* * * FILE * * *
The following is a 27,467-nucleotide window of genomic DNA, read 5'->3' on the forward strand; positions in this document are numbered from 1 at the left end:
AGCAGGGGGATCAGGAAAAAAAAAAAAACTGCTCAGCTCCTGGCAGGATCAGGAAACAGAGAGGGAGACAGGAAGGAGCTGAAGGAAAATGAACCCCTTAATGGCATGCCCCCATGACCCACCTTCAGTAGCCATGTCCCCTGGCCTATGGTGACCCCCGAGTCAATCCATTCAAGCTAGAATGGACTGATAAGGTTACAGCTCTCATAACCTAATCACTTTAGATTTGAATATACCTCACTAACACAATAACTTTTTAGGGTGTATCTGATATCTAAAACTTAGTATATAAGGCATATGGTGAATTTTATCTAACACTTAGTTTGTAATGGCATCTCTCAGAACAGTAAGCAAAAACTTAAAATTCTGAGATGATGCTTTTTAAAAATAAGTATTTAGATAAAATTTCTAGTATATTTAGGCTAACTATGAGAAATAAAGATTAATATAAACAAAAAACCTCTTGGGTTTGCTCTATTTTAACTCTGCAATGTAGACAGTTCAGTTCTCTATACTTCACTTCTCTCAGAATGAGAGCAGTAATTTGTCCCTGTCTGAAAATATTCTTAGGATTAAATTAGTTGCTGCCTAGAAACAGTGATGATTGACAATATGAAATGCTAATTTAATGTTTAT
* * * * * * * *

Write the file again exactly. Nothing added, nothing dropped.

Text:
The following is a 27,467-nucleotide window of genomic DNA, read 5'->3' on the forward strand; positions in this document are numbered from 1 at the left end:
AGCAGGGGGATCAGGAAAAAAAAAAAAACTGCTCAGCTCCTGGCAGGATCAGGAAACAGAGAGGGAGACAGGAAGGAGCTGAAGGAAAATGAACCCCTTAATGGCATGCCCCCATGACCCACCTTCAGTAGCCATGTCCCCTGGCCTATGGTGACCCCCGAGTCAATCCATTCAAGCTAGAATGGACTGATAAGGTTACAGCTCTCATAACCTAATCACTTTAGATTTGAATATACCTCACTAACACAATAACTTTTTAGGGTGTATCTGATATCTAAAACTTAGTATATAAGGCATATGGTGAATTTTATCTAACACTTAGTTTGTAATGGCATCTCTCAGAACAGTAAGCAAAAACTTAAAATTCTGAGATGATGCTTTTTAAAAATAAGTATTTAGATAAAATTTCTAGTATATTTAGGCTAACTATGAGAAATAAAGATTAATATAAACAAAAAACCTCTTGGGTTTGCTCTATTTTAACTCTGCAATGTAGACAGTTCAGTTCTCTATACTTCACTTCTCTCAGAATGAGAGCAGTAATTTGTCCCTGTCTGAAAATATTCTTAGGATTAAATTAGTTGCTGCCTAGAAACAGTGATGATTGACAATATGAAATGCTAATTTAATGTTTAT